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Eur J Gastroenterol Hepatol. 2017 Sep;29(9):1064-1070. doi: 10.1097/MEG.0000000000000915.

Exposure to oral contraceptives increases the risk for development of inflammatory bowel disease: a meta-analysis of case-controlled and cohort studies.

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aDepartment of Medicine, Division of Gastroenterology and Hepatology bDepartment of Pharmacy, University of California-Irvine, Orange, California cDepartment of Medicine, Division of Gastroenterology and Hepatology, University of Missouri-Columbia, columbia, Missouri, USA.



The oral contraceptive pill (OCP) is a widely used method of contraception. There have been conflicting studies linking the use of OCPs to the development of inflammatory bowel disease (IBD). The intent of this meta-analysis is to better define the association between OCP exposure and the risk for development of IBD.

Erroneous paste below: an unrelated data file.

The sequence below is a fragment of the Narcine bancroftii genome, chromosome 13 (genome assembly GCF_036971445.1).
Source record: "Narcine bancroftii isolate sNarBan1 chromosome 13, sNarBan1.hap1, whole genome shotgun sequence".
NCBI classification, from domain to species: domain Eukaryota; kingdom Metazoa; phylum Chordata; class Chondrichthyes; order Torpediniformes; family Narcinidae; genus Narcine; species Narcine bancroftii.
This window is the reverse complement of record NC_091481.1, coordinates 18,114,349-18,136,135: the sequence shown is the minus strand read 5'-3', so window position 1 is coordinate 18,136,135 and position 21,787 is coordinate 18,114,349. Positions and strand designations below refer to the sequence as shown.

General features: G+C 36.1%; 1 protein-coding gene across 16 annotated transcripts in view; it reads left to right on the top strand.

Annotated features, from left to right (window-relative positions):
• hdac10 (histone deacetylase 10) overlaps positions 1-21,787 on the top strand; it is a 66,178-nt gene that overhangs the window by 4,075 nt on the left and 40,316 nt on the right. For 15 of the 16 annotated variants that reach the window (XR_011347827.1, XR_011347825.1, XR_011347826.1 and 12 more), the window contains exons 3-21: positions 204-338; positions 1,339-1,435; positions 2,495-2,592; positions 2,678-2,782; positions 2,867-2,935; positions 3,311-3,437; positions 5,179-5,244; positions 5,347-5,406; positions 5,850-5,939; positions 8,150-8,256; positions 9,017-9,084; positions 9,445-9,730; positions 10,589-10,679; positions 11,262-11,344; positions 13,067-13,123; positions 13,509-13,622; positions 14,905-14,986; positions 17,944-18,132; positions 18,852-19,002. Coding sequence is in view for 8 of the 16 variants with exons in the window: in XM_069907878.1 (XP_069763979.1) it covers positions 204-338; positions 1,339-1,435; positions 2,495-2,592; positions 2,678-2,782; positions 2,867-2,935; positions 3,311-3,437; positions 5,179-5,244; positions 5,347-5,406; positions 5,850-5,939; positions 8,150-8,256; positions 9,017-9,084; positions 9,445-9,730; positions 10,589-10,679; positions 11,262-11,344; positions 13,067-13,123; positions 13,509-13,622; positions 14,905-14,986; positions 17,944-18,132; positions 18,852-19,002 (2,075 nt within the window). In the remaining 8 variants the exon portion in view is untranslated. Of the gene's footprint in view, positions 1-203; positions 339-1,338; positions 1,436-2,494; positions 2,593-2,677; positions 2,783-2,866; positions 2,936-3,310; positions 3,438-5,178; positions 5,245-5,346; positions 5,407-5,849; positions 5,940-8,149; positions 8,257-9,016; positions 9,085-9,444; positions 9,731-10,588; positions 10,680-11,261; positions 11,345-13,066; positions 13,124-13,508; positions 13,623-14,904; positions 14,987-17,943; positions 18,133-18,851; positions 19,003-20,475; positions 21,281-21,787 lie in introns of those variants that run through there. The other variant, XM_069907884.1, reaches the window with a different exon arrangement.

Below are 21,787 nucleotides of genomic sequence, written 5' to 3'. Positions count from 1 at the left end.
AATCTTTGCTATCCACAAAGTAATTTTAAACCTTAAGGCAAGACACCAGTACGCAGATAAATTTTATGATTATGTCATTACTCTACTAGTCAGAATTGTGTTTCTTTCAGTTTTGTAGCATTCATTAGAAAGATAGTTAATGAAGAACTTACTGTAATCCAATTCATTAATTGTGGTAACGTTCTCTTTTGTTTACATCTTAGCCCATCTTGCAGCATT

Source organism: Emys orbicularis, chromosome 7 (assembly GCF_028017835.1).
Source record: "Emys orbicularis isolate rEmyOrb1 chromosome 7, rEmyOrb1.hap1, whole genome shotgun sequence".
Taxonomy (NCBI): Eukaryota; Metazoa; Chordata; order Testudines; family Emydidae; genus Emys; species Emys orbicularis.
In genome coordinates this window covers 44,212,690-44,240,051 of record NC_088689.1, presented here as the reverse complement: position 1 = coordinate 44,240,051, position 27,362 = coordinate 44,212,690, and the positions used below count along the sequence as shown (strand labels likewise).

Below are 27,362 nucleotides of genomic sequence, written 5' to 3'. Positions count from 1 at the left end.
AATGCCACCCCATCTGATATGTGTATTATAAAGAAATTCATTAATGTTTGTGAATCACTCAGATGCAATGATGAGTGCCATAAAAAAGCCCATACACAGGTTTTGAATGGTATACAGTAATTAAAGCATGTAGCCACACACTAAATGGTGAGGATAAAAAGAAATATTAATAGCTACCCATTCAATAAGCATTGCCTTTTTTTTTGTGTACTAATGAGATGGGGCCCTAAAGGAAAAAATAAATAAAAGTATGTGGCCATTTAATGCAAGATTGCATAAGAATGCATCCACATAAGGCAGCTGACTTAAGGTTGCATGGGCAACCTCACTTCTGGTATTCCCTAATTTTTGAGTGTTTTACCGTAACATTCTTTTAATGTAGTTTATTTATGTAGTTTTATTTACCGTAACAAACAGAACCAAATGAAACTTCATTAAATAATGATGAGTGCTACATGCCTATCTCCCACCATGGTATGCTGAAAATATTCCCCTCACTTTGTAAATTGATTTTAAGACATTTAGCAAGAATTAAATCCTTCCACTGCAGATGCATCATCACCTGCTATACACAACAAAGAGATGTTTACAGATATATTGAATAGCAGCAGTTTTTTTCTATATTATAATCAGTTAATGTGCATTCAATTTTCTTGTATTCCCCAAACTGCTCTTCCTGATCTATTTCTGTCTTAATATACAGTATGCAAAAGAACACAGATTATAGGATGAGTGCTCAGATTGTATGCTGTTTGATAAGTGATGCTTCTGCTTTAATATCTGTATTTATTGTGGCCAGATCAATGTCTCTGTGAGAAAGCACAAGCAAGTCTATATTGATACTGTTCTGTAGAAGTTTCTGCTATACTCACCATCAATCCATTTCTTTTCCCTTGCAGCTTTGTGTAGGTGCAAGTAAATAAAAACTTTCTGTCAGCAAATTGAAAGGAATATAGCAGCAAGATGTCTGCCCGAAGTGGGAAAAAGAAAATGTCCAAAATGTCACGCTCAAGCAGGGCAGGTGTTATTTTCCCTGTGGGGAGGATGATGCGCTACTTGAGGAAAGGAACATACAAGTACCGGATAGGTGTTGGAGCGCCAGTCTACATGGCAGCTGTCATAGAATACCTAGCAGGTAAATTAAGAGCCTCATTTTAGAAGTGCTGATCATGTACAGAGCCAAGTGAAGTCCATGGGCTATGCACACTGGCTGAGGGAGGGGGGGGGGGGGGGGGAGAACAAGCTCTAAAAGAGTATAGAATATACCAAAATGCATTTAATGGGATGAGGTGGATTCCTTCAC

A thorough search of multiple databases, including Scopus, Cochrane, MEDLINE/PubMed, and CINAHL, and abstracts from major gastroenterology meetings was performed (October, 2016). Studies reporting the development of IBD in patients with or without previous exposure to OCP, compared with healthy controls, were included. A meta-analysis was completed using the Mantel-Haenszel model to evaluate the risk of developing IBD in the setting of previous OCP exposure.


In a complete analysis of 20 studies, there appeared to be over a 30% increased risk for the development of IBD in patients exposed to OCP compared with patients not exposed to OCP [odds ratio (OR): 1.32, 95% confidence interval (CI): 1.17-1.49, P<0.001, I=14%]. More specifically, there was a 24% higher risk for developing Crohn's disease (OR: 1.24, 95% CI: 1.09-1.40, P<0.001; I=38%) and a 30% higher risk for developing ulcerative colitis (OR: 1.30, 95% CI: 1.13-1.49, I=26%) in patients exposed to OCP compared with those not exposed to the medication.


The use of OCP is associated with an increased risk for development of Crohn's disease and ulcerative colitis in the genetically susceptible host. The total duration, dose of OCP exposure, and the risk for development of IBD need to be better characterized.

[Indexed for MEDLINE]

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